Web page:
Part of any ACLS training these days or even BLS training for that matter is an emphasis on recognizing and treating opioid overdoses. Nearly every urban and even rural area across the country has been affected by this epidemic in some way, leaving health care practitioners feeling at loose ends for how to address it. With your ACLS training, you’ll know how to recognize and address this situation carefully. With your quick wits and your healthy knowledge base for emergency situations, you’ll be able to save precious lives from being taken away too soon.
Why Are We Seeing This New Emphasis?
Several years ago, the opioid overdose emergency algorithm was not even really taught. Health care students knew that Narcan was the best drug to counteract opioid overdoses, but they typically did not progress beyond that knowledge. Today, in 2019, the emphasis is far different. Students not only know what Narcan is and what an appropriate dosage is for it, but also they know what to do if they’re first responders to an emergency.
How Bad Is the Opioid Epidemic Really?
The drug epidemic is certainly real these days. While you’ve most likely heard about it from nearly every news source, you may be wondering if the epidemic has been blown out of proportion. Sadly, today’s epidemic has been called the worst in the nation’s history. Over 27,000 Americans are killed every year from drugs, far more than the deaths from automobile accidents. While heroin and cocaine still cause deaths, opioids are far more virulent and more frequently seen in everyday communities often because of the great increase in opioid prescriptions given by all types of doctors.
What Are the Signs of an Opioid Overdose?
To begin with, you must know the most common signs of an opioid overdose if you want to be prepared to handle an emergency situation. The most distressing situations occur when the person is completely unconscious. Those who are still conscious may be less responsive than usual, unable to talk or very weak and unable to walk. Other signs include the following:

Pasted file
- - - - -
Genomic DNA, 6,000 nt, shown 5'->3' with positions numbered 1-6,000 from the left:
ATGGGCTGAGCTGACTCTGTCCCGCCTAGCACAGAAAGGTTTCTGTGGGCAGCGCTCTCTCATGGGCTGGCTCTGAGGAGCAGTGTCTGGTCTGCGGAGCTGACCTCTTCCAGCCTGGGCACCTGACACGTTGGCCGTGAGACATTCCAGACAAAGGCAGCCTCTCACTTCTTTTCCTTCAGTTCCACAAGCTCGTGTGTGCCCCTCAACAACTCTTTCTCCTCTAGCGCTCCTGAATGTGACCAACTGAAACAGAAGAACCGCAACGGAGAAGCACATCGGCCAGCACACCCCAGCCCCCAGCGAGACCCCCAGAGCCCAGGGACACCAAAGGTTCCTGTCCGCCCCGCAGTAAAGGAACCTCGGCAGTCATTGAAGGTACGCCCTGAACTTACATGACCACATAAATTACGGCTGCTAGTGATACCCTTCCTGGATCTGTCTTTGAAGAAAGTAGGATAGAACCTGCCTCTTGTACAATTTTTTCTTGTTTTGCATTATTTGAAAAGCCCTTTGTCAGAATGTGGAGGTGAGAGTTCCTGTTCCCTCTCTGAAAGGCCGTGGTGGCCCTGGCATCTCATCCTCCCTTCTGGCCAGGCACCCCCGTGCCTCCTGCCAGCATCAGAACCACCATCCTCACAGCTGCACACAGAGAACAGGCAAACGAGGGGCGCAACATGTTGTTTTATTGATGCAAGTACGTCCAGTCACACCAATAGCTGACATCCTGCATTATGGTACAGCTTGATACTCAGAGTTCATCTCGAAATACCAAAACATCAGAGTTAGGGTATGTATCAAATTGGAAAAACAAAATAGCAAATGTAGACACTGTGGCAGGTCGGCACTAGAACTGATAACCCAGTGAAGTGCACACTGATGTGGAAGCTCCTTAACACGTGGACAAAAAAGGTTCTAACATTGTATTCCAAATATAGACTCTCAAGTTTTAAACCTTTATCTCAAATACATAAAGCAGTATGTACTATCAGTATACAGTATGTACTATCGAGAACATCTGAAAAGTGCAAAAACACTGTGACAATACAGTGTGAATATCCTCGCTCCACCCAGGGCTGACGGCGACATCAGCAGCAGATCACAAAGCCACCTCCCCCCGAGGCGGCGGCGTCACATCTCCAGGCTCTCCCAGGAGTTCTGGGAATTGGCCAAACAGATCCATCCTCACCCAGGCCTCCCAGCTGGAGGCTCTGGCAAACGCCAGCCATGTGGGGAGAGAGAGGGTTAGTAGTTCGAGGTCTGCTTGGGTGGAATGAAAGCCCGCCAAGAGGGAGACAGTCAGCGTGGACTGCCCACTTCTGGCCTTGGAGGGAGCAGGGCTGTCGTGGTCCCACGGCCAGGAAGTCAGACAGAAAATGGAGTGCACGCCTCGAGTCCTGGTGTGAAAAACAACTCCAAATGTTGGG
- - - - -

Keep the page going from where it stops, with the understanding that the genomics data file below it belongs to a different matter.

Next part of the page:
-Purplish or gray-tinged skin
What Are the Steps in the Opioid Overdose Emergency Algorithm?
The good news is that an opioid overdose does not result in immediate death. In fact, when someone responds to an overdose quickly, the results are normally quite positive. If you notice an individual in your community or someone who has come into your health care facility demonstrating any of these symptoms, you must immediately rush into action. This is particularly important if you come across someone who is unconscious.
Your first step is to call 911 or initiate your facility’s emergency response system. You must then immediately get or send someone for an AED and Narcan. At the same time, you should also assess the patient’s airway, breathing and circulation.
If the patient has no pulse or is not breathing, you’ll next begin CPR. Keep in mind that if you’re alone with no one to help you, you should do CPR for two minutes before calling for help or getting an AED.
The key action in the opioid emergency algorithm is to give Narcan, also called naloxone, at the earliest possible moment. Once you have it, you should give a dose of 2 milligrams as a nasal spray or 0.4 milligrams via an injection.
Once the Narcan is given, you must reassess your patient’s responsiveness. The Narcan may quickly reverse the effects of the opioids. However, if the patient remains unresponsive, you’ll continue CPR while the patient remains hooked up to the AED, and you should repeat a Narcan dose after four minutes.
Should This Algorithm Be a Focus for You?
As you study your ACLS or BLS algorithms, you may be tempted to push the opioid emergency algorithm to the side, believing that it will not be as important for you as cardiac arrest and similar algorithms are. However, keep in mind that most of these patients can be saved if they’re given Narcan and other life-saving treatments quickly.